Cyclical Sectors

The Global Industry Classification Standard (GICS) is a market-based taxonomy consisting of 11 sectors, 24 industry groups, 69 industries, and 158 sub-industries. Sectors can be further grouped into super sectors based on how they tend to perform during different phases of the business cycle. These are defensive, sensitive, and cyclical super sectors. See my first article in this series for details.

The focus of this article is on Dividend Aristocrats in the cyclical sectors:

  • Consumer Discretionary - Auto, entertainment, media, lodging, retailers, restaurants
  • Financials - Asset management, banks, insurance, investment funds, loans
  • Materials - Building materials, chemicals, mining, paper products, raw materials
  • Real Estate - Commercial, industrial, residential real estate

In a business cycle approach to sector investing, the prevailing phase of the business cycle is considered to inform investment decisions. The United States recession that began in March with the coronavirus pandemic may already be over, though some economists are concerned that the economy might stall again and enter a “double-dip” recession.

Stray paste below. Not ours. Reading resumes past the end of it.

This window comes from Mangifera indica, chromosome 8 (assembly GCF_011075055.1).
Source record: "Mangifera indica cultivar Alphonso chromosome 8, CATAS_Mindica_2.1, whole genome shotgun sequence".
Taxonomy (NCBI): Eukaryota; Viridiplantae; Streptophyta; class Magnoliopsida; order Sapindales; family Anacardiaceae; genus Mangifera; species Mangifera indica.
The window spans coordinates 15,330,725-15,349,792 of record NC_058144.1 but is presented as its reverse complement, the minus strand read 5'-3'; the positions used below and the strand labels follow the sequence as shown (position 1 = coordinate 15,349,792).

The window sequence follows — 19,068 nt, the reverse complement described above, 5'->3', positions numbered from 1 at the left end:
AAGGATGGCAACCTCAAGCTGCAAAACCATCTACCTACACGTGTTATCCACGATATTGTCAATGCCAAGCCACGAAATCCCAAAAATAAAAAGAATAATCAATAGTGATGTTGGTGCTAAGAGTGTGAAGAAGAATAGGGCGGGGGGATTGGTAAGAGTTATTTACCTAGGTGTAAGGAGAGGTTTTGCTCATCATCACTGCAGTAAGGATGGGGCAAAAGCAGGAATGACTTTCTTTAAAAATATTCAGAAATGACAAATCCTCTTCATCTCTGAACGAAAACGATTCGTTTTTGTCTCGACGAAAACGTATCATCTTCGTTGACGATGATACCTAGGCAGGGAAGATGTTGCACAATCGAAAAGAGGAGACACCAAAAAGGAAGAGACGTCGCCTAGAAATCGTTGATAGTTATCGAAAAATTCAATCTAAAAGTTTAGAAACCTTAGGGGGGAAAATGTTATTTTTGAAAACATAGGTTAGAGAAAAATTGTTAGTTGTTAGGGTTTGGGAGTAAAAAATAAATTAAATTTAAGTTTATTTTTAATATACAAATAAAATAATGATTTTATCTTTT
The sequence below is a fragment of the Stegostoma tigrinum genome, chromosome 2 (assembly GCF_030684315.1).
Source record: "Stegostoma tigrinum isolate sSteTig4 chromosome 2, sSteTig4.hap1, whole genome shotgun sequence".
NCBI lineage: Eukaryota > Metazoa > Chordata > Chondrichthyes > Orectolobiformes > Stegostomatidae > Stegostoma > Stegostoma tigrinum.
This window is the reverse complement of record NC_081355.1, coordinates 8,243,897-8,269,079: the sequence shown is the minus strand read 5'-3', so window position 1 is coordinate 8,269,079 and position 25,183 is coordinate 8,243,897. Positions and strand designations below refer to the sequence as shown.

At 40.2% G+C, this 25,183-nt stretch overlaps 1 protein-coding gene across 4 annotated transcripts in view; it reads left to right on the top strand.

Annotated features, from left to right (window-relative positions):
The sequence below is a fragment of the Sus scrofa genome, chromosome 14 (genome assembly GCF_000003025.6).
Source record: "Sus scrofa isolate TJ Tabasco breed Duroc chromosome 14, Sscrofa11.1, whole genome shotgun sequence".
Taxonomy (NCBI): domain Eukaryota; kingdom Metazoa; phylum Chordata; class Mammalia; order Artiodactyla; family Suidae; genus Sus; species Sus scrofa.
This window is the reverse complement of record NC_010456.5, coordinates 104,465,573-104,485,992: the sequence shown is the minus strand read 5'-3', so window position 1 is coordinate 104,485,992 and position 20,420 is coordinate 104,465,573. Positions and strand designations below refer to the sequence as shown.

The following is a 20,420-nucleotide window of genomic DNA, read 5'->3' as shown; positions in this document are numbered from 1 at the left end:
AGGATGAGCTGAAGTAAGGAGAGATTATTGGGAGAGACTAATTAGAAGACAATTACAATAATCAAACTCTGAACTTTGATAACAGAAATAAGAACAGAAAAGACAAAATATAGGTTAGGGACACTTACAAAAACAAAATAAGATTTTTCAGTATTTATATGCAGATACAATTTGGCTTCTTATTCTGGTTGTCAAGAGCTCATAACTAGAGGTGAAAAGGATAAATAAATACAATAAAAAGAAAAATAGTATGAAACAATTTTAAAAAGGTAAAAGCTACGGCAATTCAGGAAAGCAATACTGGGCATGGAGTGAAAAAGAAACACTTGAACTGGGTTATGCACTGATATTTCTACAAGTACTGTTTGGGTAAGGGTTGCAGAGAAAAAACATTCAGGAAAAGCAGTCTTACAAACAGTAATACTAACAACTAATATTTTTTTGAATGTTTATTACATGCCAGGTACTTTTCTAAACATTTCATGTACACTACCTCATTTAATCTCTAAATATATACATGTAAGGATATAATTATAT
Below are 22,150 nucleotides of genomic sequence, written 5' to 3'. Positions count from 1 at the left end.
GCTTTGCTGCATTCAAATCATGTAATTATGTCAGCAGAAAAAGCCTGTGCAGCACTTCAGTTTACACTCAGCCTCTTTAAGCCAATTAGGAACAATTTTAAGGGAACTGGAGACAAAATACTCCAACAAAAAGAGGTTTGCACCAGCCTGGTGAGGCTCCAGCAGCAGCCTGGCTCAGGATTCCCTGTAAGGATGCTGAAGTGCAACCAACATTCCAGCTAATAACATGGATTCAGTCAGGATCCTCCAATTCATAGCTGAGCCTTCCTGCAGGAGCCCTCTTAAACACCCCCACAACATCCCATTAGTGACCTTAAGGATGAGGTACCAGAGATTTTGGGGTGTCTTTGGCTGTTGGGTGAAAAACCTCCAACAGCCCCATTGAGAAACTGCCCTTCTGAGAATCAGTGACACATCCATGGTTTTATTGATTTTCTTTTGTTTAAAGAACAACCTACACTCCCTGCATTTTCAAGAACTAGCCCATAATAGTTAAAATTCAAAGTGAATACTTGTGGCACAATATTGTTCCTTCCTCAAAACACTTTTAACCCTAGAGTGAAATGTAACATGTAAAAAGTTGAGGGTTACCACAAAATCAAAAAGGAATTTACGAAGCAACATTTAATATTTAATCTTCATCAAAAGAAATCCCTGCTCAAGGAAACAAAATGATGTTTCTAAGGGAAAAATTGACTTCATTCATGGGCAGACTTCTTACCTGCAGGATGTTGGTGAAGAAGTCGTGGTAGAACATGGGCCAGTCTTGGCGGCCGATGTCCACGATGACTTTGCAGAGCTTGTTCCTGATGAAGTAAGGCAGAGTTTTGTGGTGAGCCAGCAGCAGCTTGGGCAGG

If the economy recovers and we enter into the early part of the business cycle, cyclical stocks should perform quite well based on past performance:

Source: Fidelity Investments

So, it is appropriate to consider cyclical stocks and identify high-quality candidates, such as the Dividend Aristocrats.

Assessing Quality and Ranking Stocks

When assessing the quality of stocks, I like to use DVK Quality Snapshots. Developed by David Van Knapp, the system considers quality indicators and assigns 0-5 points to each quality indicator, for a maximum quality score of 25 points. See the table below for details.

DVK Quality Snapshots scoring system and the author's rating system

My rating system maps to different quality score ranges. Ratings are Exceptional (25), Excellent (23-24), Fine (19-22), Decent (15-18), Poor (10-14), and Inferior (0-9).